I am a field ecologist and spent most of my career trying to understand the effects of human disturbance on plant-animal interactions. Because I live in Brazil, I am able to study a variety of frugivores (fish, reptiles, birds and mammals) and ecosystems. I try to use several tools (including GIS, molecular genetics) to answer how species are evolving and changing in the Anthropocene. I earned my Bachelor in Biology at the Universidade Estadual de Campinas (UNICAMP), as well as my Master degree. Then, I went on to the University of Cambridge (UK) for my PhD . In addition, I also have experience in Bornean rainforests, where I studied hornbills and bears. My research focuses on understanding how changes in wildlife in defaunated landscapes affect ecosystem function.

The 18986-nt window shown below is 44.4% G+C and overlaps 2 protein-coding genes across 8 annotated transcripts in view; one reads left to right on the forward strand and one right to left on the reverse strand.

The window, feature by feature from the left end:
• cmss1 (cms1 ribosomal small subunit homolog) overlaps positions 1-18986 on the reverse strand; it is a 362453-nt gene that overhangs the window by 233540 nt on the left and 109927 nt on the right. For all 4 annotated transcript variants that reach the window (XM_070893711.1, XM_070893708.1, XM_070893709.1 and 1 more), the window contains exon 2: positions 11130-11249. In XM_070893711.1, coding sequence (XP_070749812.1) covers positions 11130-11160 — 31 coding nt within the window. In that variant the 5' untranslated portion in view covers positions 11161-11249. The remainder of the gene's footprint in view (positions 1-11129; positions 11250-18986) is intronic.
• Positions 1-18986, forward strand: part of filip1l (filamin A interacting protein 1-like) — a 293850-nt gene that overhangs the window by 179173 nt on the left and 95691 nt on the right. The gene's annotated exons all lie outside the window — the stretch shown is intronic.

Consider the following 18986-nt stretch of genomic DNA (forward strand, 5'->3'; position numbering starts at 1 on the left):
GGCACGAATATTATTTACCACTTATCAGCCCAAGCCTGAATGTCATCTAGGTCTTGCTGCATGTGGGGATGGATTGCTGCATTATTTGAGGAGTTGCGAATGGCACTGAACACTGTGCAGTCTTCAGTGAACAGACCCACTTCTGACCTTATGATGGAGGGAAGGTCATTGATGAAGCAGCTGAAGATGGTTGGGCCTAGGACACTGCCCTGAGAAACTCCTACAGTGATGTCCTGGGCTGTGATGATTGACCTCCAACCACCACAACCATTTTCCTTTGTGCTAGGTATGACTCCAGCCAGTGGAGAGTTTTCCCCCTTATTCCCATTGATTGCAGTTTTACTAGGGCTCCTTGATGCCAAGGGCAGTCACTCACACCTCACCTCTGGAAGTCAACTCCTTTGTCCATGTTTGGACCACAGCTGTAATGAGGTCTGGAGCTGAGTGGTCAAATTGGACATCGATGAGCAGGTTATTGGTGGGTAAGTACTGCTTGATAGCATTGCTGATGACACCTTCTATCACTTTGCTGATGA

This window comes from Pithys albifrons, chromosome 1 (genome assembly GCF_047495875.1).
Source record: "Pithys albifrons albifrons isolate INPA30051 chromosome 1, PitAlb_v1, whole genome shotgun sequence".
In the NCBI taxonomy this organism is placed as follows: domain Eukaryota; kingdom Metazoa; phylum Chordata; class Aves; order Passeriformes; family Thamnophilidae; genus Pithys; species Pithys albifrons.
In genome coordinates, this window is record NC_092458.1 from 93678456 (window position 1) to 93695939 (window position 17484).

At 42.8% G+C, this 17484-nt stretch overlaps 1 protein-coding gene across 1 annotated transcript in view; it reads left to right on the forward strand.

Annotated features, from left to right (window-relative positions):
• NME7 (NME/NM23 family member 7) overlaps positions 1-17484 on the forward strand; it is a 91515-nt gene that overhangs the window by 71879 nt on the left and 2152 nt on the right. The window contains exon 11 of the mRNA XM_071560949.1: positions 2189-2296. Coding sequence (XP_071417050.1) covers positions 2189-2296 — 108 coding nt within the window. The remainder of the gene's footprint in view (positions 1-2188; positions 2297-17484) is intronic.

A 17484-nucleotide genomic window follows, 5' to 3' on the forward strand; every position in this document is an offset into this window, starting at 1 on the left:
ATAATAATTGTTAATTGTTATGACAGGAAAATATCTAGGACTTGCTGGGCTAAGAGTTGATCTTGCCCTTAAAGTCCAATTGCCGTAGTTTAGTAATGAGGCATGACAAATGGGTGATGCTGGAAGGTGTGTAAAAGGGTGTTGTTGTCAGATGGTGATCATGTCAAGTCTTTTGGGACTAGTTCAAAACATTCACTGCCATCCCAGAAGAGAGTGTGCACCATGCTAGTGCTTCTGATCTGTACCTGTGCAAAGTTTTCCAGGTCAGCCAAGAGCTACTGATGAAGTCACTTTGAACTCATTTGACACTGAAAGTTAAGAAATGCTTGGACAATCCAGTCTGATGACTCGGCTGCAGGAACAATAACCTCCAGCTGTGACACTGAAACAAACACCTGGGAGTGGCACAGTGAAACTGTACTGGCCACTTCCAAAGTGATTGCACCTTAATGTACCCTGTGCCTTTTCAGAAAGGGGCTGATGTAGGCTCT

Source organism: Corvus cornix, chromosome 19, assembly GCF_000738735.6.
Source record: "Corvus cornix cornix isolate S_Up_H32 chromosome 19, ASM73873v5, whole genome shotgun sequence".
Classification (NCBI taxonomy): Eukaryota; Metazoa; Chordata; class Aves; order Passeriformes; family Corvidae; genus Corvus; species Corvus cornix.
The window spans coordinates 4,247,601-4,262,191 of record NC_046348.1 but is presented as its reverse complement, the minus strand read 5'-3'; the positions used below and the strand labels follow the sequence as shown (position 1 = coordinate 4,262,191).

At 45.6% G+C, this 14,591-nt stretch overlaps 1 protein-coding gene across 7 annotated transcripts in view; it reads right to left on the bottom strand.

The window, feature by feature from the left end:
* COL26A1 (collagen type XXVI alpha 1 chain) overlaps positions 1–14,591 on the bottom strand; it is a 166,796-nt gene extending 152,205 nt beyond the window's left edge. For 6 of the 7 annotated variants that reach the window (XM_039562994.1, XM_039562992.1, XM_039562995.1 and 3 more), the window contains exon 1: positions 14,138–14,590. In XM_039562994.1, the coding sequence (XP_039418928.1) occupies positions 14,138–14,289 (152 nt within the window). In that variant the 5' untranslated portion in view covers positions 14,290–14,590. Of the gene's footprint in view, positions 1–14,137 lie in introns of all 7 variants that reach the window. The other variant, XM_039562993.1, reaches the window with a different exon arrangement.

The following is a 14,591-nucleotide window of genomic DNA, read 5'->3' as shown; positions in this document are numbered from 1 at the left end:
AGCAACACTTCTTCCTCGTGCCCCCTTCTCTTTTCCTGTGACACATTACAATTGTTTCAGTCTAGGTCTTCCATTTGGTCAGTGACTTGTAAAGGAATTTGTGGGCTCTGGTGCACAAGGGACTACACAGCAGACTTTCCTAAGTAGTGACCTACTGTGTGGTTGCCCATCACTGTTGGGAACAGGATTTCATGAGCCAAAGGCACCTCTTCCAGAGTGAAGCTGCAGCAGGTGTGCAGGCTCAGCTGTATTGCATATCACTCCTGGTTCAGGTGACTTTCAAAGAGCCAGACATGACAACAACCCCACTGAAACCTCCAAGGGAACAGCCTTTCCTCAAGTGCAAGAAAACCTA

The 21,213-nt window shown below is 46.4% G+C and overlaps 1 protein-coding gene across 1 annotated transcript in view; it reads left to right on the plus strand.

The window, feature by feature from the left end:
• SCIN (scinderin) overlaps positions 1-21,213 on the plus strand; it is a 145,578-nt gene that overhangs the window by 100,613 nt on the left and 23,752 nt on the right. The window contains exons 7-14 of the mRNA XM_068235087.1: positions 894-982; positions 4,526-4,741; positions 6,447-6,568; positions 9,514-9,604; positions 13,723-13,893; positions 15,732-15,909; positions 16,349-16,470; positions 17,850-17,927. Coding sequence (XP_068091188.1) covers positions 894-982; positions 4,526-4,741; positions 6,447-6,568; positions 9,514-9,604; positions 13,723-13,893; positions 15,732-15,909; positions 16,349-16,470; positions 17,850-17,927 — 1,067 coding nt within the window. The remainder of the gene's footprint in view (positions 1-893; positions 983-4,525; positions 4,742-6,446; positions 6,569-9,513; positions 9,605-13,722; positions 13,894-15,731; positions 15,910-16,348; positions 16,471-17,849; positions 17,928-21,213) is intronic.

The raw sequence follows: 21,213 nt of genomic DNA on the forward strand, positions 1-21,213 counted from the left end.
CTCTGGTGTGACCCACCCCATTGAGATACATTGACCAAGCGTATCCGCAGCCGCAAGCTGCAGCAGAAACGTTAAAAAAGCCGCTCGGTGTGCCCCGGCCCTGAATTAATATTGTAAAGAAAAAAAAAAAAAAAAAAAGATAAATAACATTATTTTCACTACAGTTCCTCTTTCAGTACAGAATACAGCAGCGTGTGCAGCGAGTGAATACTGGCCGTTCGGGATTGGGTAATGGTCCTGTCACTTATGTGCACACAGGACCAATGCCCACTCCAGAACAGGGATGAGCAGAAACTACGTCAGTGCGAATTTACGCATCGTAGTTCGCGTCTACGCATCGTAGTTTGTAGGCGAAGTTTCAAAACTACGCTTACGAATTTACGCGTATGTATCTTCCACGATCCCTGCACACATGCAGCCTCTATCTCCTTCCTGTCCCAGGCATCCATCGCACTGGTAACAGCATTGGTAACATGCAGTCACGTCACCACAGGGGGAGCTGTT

Marina C. Côrtes
I am an ecologist working on the processes generating the spatial and genetic distribution of plants, with particular interest on the role that animals play on the dispersal of pollen, seeds and genes across natural and human-altered environments. Students in our lab combine field measurements, molecular tools and spatial analysis to characterize standing variation and understand how environmental factors influence spatial and genetic structure at local and landscape scales. I have a BSc. degree in Biology and MSc. in Plant Biology from the Universidade Estadual Paulista (UNESP) and PhD in Ecology, Evolution and Environmental Biology (E3B) from Columbia University.